at the

American Institute of Mathematics, Palo Alto, California

organized by

Kiran Kedlaya, Michael Rubinstein, Nathan Ryan, Nils-Peter Skoruppa, and William Stein

This workshop, sponsored by AIM and the NSF, will initiate a major new project to gather and organize data and methods for understanding and computing with L-functions and modular forms. The goal is to produce extremely easy to use and well documented databases and software for use by researchers and students.

At the workshop, participants will organize the project, and begin work on specific details. Our goal is that by the end of the workshop we will have a first usable prototype that will provide a template for additional work by participants after the workshop. This ambitious project will require help: organization of an encyclopedia, creation of a list of problems to focus and orchestrate our work, implemention of algorithms, construction of databases, and finding solutions to engineering aspects of creating and managing a very easy-to-use and well-documented database.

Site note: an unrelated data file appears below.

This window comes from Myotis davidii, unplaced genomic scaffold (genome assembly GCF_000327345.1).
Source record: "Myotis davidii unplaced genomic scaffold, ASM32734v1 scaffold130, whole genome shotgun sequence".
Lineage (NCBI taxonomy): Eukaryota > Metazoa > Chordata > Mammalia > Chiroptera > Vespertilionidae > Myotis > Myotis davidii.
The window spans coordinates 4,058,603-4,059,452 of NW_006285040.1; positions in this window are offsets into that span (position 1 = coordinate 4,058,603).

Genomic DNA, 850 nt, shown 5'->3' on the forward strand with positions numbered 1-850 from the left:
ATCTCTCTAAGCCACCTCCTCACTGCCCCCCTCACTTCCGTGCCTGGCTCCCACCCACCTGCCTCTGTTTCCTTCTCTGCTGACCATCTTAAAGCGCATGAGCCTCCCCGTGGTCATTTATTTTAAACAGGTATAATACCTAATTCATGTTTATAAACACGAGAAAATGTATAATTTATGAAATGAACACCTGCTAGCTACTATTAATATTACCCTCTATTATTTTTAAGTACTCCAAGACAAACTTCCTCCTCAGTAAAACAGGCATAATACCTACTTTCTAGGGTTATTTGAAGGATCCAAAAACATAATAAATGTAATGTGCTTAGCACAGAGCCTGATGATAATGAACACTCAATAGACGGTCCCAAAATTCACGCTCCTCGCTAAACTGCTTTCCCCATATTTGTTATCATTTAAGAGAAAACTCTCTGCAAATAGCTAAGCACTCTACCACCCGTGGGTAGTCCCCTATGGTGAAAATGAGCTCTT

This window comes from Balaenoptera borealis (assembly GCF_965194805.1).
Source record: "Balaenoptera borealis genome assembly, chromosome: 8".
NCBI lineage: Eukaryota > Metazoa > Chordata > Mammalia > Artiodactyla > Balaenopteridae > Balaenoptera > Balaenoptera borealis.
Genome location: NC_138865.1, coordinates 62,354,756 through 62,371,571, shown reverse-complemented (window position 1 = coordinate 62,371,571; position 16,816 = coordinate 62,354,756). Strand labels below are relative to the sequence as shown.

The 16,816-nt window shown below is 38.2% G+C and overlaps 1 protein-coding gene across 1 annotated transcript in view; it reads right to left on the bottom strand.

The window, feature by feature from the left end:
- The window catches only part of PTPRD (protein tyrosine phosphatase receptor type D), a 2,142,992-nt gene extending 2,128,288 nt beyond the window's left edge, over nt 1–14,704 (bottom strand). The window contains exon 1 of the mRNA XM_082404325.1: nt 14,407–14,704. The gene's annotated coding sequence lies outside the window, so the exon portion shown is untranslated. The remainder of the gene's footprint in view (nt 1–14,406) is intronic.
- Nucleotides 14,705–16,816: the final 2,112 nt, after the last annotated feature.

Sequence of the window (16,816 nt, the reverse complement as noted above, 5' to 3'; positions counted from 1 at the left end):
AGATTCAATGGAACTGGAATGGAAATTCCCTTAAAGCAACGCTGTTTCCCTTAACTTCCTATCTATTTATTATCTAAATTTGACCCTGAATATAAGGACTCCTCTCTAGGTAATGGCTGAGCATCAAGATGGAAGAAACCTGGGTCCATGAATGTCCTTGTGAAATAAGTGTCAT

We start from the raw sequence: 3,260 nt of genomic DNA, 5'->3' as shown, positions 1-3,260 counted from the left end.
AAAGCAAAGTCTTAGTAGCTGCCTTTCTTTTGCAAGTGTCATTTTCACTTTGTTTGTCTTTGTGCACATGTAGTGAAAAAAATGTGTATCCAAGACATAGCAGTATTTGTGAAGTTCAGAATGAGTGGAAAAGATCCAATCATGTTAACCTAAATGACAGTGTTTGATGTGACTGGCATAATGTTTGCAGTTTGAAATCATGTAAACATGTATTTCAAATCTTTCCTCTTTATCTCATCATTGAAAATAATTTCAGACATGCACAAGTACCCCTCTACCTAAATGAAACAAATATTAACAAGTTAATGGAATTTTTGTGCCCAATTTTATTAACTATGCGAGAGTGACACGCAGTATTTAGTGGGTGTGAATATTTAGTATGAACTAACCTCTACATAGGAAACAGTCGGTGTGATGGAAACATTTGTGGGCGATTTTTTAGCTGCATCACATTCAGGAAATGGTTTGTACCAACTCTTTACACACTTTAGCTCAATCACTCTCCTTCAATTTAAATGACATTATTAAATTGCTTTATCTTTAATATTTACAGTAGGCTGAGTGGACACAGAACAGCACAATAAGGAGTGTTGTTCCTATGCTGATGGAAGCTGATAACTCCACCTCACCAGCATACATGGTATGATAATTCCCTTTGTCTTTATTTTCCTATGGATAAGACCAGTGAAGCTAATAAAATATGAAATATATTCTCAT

L-functions are categorized in the first place by degree. The degree one L-functions are the Riemann zeta function and Dirichlet L-functions. Degree two L-functions conjecturally all arise from primitive, cuspidal modular forms, both the holomorphic and non-holomorphic (Maass) forms. For degree higher than two, examples include convolutions of degree two L-functions; there are specific examples of higher degree L-functions that do not arise in this way, for example Siegel modular forms that are not lifts.

The workshop will differ from typical conferences in some regards. Participants will be invited to suggest open problems and questions before the workshop begins, and these will be posted on the workshop website. These include specific problems on which there is hope of making some progress during the workshop, as well as more ambitious problems which may influence the future activity of the field. Lectures at the workshop will be focused on familiarizing the participants with the background material leading up to specific problems, and the schedule will include discussion and parallel working sessions.

The deadline to apply for support to participate in this workshop has passed.

For more information email *workshops@aimath.org*

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